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Instrumentation (music)

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This notation indicates differing pitches, dynamics, articulations, instrumentation, timbre, and rhythm (durations and onsets). Created by Hyacinth (talk) 12:57, 22 May 2014 (UTC) using Sibelius.

In music, instrumentation is the particular combination of musical instruments employed in a composition, and to the properties of those instruments individually. Instrumentation is sometimes used as a synonym for orchestration. This juxtaposition of the two terms was first made in 1843 by Hector Berlioz in his Grand traité d’instrumentation et d’orchestration modernes, and various attempts have since been made to differentiate them. Instrumentation is a more general term referring to an orchestrator's, composer's or arranger's selection of instruments in varying combinations, or even a choice made by the performers for a particular performance, as opposed to the narrower sense of orchestration, which is the act of scoring for orchestra a work originally written for a solo instrument or smaller group of instruments (Kreitner et al. 2001).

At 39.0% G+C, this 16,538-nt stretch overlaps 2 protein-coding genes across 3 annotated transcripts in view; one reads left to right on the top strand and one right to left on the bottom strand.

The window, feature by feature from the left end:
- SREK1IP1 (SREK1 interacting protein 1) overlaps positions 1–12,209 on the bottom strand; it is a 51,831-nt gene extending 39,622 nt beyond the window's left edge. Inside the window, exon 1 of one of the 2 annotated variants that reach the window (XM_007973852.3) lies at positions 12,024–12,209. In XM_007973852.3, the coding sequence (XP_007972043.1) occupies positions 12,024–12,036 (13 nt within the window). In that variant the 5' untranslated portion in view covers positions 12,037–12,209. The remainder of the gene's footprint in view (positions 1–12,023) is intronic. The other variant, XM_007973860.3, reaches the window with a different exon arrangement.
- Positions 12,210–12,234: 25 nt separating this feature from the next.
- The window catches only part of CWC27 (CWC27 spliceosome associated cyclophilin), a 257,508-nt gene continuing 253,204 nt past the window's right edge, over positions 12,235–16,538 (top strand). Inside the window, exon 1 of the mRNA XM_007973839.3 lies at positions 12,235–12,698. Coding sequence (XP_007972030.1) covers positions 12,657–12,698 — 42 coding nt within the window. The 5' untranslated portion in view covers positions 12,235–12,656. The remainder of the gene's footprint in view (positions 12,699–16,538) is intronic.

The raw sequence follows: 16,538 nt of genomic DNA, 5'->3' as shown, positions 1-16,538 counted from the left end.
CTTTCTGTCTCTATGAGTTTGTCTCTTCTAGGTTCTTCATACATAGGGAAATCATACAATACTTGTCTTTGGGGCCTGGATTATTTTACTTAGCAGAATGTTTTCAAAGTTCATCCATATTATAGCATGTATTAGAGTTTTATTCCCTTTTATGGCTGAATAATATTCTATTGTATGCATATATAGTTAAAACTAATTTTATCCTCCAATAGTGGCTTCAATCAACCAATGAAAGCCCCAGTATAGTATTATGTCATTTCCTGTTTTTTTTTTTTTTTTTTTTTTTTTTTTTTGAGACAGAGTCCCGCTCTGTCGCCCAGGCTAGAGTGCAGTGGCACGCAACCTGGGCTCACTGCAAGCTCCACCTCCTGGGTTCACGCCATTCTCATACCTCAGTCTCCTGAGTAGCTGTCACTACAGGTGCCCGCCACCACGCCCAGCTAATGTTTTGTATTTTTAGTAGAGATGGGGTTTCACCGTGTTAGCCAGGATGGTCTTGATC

Instrumental properties

Writing for any instrument requires a composer or arranger to know the instrument's properties, such as:

  • the instrument's particular timbre, or range of timbres;
  • the range of pitches available on the instrument, as well as its dynamic range;
  • the constraints of playing technique, such as length of breath, possible fingerings, or the average player's stamina;
  • the relative difficulty of particular music on that instrument (for example, repeated notes are much easier to play on the violin than on the piano; while trills are relatively easy on the flute, but extremely difficult on the trombone);
  • the availability of special effects or extended techniques, such as col legno playing, fluttertongue, or glissando;
  • the notation conventions for the instrument.

See also


  • Kreitner, Kenneth, Mary Térey-Smith, Jack Westrup, D. Kern Holoman, G. W. Hopkins, Paul Griffiths, and Jon Alan Conrad (2001). "Instrumentation and Orchestration". The New Grove Dictionary of Music and Musicians, second edition, edited by Stanley Sadie and John Tyrrell. London: Macmillan Publishers.
  • Randel, Don (1986). The New Harvard Dictionary of Music, pp. 397, 575-577. Cambridge: Harvard University Press. ISBN 0-674-61525-5 (hc).[full citation needed]

Further reading

  • Instrumentation by J. Addler
  • Instrumentation and Orchestration, second edition, by Alfred Blatter. New York: Schirmer Books, 1997.
  • Practical Manual of Instrumentation by Gaston Borch. The Boston Music Company, 1918.
  • Treatise on Instrumentation by Hector Berlioz and Richard Strauss
  • A Treatise on Instrumentation: A Practical Guide to Orchestration by Ebenezer Prout, 1877.